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Paws for Thought

Published on 09/09/2021

Since the start of the pandemic, pet ownership has gone through the roof. There have been many news stories detailing the fates of these pandemic puppies, both good and bad, but what does this rise in pet ownership mean for all the associated companies and their stock prices?

A total of 3.2 million households in the UK have acquired a pet since the start of the pandemic according to the Pet Food Manufacturers' Association. This brings the UK to a staggering 17 million homes now owning at least one pet. Of the 34 million pets in the UK, 12 million of these are dogs.

Anyone who owns or has owned a dog knows that they are not just a pet, they are part of the family. We treat them like kings and queens, they sleep in our beds, they have trips to the groomers, specialist food, toys and top-class healthcare. They come with us to offices, parties, long weekends away, and when they cannot come with us, they have dog walkers, daycare and kennels to go to.

The largest dog walking business in the U.S., Rover Group, Inc. (NASDAQ: ROVR) went public in February of this year via SPAC merger. At the time the company was valued at $1.35 billion, and the majority of the company’s revenue comes from overnight care. Stock price has peaked in recent days from around $9 to almost $14.

Nutrition is a huge part of a dog's wellbeing and the dog food industry has radically changed in recent years. More and more, owners are looking to understand the ingredients being fed to their beloved pets. Grain and gluten-free, hypoallergenic and even custom made to order food can now be delivered by subscription. These options cost more, and it’s a cost owners are willing to pay.

Take American pet food company FreshPet (NASDAQ: FRPT) whose products are marketed as fresh and need to be kept refrigerated at the point of sale. Then there’s Chewy Inc (NYSE: CHWY) who, alongside the branded tins and kibble, also cover special diets for every nutritional need.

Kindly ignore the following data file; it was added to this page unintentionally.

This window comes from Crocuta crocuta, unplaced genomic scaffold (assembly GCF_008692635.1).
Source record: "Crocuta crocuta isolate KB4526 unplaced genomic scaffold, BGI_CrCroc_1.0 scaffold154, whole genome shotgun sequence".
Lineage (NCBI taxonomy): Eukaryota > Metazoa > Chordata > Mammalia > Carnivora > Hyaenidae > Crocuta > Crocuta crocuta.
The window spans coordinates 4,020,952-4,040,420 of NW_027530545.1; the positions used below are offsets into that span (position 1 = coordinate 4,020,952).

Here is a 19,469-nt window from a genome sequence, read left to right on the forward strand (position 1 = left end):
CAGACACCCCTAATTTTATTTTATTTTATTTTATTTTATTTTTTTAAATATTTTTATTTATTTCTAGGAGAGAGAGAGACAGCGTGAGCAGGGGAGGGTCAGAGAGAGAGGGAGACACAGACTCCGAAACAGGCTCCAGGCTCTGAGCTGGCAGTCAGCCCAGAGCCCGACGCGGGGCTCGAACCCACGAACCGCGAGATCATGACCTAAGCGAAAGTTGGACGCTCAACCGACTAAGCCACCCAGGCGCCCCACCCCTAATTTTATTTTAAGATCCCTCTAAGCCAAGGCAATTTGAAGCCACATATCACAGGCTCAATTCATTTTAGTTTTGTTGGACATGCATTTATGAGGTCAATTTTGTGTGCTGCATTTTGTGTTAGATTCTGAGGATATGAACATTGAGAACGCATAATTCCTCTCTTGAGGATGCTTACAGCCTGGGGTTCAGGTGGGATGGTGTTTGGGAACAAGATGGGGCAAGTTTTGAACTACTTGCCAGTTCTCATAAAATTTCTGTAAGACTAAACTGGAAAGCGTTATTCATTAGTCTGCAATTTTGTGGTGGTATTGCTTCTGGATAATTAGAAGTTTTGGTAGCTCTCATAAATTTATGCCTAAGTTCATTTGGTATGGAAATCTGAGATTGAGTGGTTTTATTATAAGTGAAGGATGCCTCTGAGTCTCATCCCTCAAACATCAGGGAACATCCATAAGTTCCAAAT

But it’s not just walkies and treats our furry friends need, there are the toys, beds and sundry items: poo bags, training leads, harnesses, clothing. Dogs come in all shapes and sizes from six feet on their hind legs, to six inches.

Pets At Home (LON: PETS) has seen steady growth in its stock price since 2019, with a huge month-on-month increase since the pandemic began. Then you have Etsy (NASDAQ: ETSY) which, despite a dip at the end of April have seen similar fortunes. Etsy is a treasure trove of pet items, providing custom made gifts, clothing and treats. Competing on this stage is also Amazon (NASDAQ: AMZN), a leader in pet tech.

And there is Barkbox - Original BARK Co (NYSE: BARK) - an omnichannel pet company that went public in June this year in a SPAC deal with Northern Star. The deal valued Bark at $1.6 billion and covers four key areas of dog ownership, namely play, food, health and home.

Trips to the vet are a must for all dogs, and they don’t come cheap. To insure a dog depends on myriad factors, from breed, age and location. Costs rise and fall, and for some owners, it’s not a priority, but for others - especially this author whose dog recently had an accident requiring a large amount of medical care - it’s a must. It’s the usual providers who are writing the premiums, but there are new entrants to the market all the time. In early 2021, Petco Health and Wellness Company (NASDAQ: WOOF) went public raising over $800 million.

One of the largest companies in the pet insurance space is Trupanion Inc (NASDAQ: TRUP). Its European competitor IVC Evidensia - which is part-owned by Nestlé - completed a €3.5 billion private funding round in February this year. IVC was one of the companies expected to launch an IPO in London later this year, with a valuation at €12-15 billion, however, reports are saying that an IPO is off the cards in the short term.

Medication for dogs are often human-grade, and veterinary drug companies are everywhere. Dechra Pharmaceuticals (LON: DPH), a veterinary drug company, have seen their shares rise more than 50% this year, putting them into the FTSE 100 for the first time. Their U.S. counterparts Zoetis (NYSE: ZTS) which sells vaccines, parasiticides, diagnostics and other products for pets and farm animals spun out from Pfizer Inc (NYSE: PFE) in 2013, creating one of the largest publicly traded animal pharmaceutical companies.

The tasks our ancestors bred dogs for many not be our beloved four-legged friend's main focus anymore, but as it turns out, alongside love and companionship, they can bring us investment ideas. There’s a science to being right, and a tummy to be rubbed.

Disclaimer: This blog is for information and educational purposes only. It is not intended to be investment advice and should not be relied upon by users in making (or refraining from making) any specific investment, purchase, sale or other decisions.

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